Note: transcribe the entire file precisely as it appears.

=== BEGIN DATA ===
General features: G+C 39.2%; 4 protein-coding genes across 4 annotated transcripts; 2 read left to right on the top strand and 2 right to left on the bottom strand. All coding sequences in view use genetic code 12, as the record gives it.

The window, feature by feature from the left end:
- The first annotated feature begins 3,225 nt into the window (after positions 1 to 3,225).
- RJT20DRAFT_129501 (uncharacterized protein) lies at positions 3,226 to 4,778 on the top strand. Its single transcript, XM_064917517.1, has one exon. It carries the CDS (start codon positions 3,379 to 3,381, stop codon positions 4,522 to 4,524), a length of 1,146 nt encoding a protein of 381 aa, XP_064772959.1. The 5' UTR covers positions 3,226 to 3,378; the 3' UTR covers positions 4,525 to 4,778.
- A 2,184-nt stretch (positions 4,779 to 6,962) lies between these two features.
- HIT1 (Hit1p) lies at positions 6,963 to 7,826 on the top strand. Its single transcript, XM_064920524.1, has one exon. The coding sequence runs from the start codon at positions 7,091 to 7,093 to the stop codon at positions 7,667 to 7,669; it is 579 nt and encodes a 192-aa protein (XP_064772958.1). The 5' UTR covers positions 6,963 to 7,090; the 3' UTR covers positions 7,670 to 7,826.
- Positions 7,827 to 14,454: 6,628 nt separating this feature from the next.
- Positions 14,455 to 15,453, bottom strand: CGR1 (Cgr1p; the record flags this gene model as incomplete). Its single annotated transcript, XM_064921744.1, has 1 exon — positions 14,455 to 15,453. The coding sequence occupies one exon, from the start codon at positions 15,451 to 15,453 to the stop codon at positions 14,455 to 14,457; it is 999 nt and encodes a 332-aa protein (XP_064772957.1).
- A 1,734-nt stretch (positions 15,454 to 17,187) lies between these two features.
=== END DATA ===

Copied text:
General features: G+C 39.2%; 4 protein-coding genes across 4 annotated transcripts; 2 read left to right on the top strand and 2 right to left on the bottom strand. All coding sequences in view use genetic code 12, as the record gives it.

The window, feature by feature from the left end:
- The first annotated feature begins 3,225 nt into the window (after positions 1 to 3,225).
- RJT20DRAFT_129501 (uncharacterized protein) lies at positions 3,226 to 4,778 on the top strand. Its single transcript, XM_064917517.1, has one exon. It carries the CDS (start codon positions 3,379 to 3,381, stop codon positions 4,522 to 4,524), a length of 1,146 nt encoding a protein of 381 aa, XP_064772959.1. The 5' UTR covers positions 3,226 to 3,378; the 3' UTR covers positions 4,525 to 4,778.
- A 2,184-nt stretch (positions 4,779 to 6,962) lies between these two features.
- HIT1 (Hit1p) lies at positions 6,963 to 7,826 on the top strand. Its single transcript, XM_064920524.1, has one exon. The coding sequence runs from the start codon at positions 7,091 to 7,093 to the stop codon at positions 7,667 to 7,669; it is 579 nt and encodes a 192-aa protein (XP_064772958.1). The 5' UTR covers positions 6,963 to 7,090; the 3' UTR covers positions 7,670 to 7,826.
- Positions 7,827 to 14,454: 6,628 nt separating this feature from the next.
- Positions 14,455 to 15,453, bottom strand: CGR1 (Cgr1p; the record flags this gene model as incomplete). Its single annotated transcript, XM_064921744.1, has 1 exon — positions 14,455 to 15,453. The coding sequence occupies one exon, from the start codon at positions 15,451 to 15,453 to the stop codon at positions 14,455 to 14,457; it is 999 nt and encodes a 332-aa protein (XP_064772957.1).
- A 1,734-nt stretch (positions 15,454 to 17,187) lies between these two features.